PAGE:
Moreover, four factors are salient. First, Nigeria’s sizable production of petroleum, 3.22 percent of world output and 8.5 percent of all U.S. imports, emphasizes Washington’s deep interest in sub-Saharan Africa’s most populous country. Second, that Nigeria is a committed Muslim land as well as a fervently Christian polity raises questions about Islamism and potential sanctuaries for global terrorists. So far, however, even if northern Nigerians have expressed views favorable to Islam in public opinion surveys, there has been no known embrace of Islamist terror. Indeed, if encouraged and well led, Nigeria could become an effective example of Muslim-Christian cooperation within a plural nation. Third, from a health security vantage point, HIV/AIDS is ravaging Nigeria, as are malaria and tuberculosis. Avian influenza’s reservoirs exist significantly in Nigeria and threaten other countries. Likewise, just as Nigeria’s role in exporting polio and measles after failed inoculation campaigns demonstrated, borders no longer bar contagion. What infects Nigerians potentially endangers all of Africa and the world. Fourth, Nigeria has abundant economic potential beyond oil. It is the fastest-growing telecoms market in the world. Its stock market is thriving. Nigerians do not lack for entrepreneurial talent.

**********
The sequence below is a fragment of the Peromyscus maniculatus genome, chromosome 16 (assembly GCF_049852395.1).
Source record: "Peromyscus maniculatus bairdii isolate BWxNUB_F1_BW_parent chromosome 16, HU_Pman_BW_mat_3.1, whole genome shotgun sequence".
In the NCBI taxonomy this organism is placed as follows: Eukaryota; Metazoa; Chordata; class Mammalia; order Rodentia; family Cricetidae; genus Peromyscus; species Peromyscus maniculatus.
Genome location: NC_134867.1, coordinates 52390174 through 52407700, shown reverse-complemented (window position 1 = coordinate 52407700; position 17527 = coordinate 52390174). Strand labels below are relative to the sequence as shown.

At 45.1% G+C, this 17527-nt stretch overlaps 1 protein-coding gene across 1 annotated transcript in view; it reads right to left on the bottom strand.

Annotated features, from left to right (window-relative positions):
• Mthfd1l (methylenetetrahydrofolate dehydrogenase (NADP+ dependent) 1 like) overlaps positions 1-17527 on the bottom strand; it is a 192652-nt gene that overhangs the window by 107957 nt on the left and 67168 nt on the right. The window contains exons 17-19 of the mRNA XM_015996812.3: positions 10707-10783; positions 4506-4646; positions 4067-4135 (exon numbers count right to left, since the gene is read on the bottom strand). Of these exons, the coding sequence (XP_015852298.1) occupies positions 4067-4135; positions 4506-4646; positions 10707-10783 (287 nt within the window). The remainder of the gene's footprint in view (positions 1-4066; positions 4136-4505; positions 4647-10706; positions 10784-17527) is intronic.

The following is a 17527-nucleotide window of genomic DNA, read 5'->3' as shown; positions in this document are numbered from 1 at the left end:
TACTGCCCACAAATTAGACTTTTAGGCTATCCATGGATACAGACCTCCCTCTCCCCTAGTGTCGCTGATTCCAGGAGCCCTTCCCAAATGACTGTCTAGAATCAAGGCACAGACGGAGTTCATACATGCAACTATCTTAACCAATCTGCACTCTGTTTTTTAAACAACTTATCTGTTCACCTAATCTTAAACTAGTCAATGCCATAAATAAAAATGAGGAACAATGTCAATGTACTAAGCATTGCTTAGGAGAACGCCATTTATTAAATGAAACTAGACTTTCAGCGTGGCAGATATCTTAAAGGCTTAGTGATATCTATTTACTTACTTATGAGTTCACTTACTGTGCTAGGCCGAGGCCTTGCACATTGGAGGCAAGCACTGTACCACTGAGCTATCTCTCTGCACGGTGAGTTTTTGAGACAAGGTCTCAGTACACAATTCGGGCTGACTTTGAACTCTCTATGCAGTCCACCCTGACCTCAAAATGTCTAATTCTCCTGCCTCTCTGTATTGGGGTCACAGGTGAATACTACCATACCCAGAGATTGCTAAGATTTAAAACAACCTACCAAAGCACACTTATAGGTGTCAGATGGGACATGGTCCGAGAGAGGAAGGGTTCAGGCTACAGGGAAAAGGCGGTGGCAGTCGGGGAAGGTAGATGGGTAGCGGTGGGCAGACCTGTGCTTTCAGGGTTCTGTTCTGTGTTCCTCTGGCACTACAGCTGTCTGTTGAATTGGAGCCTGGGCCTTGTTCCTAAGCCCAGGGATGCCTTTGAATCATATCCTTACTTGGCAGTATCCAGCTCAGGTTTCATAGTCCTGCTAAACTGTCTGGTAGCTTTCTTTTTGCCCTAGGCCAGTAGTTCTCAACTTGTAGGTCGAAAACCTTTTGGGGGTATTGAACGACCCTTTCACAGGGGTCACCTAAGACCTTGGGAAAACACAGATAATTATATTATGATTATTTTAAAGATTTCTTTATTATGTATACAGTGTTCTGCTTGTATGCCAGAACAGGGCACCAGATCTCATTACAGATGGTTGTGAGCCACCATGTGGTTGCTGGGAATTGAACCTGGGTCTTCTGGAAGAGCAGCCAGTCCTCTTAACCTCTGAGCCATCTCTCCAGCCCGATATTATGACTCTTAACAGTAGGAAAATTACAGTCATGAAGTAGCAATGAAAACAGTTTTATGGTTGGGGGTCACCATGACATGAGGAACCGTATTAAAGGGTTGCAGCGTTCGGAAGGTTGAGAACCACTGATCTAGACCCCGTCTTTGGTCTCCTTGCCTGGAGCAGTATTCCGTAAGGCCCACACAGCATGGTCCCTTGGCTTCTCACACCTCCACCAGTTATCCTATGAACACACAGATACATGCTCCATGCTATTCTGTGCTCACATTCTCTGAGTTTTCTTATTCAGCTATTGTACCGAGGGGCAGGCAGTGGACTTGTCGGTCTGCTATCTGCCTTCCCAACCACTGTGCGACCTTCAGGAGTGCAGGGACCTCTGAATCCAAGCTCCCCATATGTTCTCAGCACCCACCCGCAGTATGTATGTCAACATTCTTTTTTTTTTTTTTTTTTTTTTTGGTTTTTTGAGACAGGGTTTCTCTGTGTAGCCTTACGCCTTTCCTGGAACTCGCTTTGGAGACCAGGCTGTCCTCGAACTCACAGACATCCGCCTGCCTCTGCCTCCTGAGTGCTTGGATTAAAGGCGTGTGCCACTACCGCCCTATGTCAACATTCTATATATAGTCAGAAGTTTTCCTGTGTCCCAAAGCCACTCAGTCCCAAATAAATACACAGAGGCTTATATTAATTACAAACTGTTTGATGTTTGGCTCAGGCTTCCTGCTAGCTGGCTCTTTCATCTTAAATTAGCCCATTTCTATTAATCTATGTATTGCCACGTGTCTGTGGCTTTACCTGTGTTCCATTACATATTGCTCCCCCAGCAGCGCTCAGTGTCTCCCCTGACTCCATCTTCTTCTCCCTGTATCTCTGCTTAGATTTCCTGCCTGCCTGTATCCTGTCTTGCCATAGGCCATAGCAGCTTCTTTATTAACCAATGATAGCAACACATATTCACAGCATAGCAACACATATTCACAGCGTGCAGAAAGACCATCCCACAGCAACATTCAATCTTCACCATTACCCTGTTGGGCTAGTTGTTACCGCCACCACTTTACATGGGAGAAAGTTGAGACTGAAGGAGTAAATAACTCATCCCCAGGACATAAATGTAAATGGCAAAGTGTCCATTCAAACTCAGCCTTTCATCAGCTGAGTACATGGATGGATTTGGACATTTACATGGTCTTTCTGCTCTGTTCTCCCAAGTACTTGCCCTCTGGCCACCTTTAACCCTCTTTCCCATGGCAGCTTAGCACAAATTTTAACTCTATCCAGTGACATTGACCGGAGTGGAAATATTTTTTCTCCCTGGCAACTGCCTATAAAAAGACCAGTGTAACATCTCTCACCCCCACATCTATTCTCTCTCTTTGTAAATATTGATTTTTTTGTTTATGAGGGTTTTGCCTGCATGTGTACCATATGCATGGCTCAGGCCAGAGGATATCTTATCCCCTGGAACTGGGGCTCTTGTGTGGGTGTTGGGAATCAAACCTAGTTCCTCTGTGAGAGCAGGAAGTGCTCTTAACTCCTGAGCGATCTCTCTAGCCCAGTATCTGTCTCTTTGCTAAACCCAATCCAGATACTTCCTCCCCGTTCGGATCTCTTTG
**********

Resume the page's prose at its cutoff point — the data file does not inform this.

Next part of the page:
But despite oil wealth, despite its vast human capacity, despite its demonstrated heft in the African Union and its significant role in reversing coups in West Africa and helping to broker the Darfurian and other peace initiatives, Nigeria is still a poor, struggling country, even by the standards of its continent. In 2006, Nigeria’s gross domestic product (GDP) per capita was $800. That modest figure, less than Mauritania, Côte d’Ivoire, and Senegal, but more than Benin and Ghana, camouflages vast disparities of wealth—Nigeria’s Gini coefficient was 0.44 in 2003, among the least equal income spreads in Africa. The Economist Intelligence Unit reports that 70 percent of Nigerians live on less than $1 per day. Nor are Nigeria’s social attainments commensurate with its oil and gas wealth. Although $500 billion of oil has been extracted since 1970, life expectancy at birth was only forty-three in 2006, a poor number even within Africa.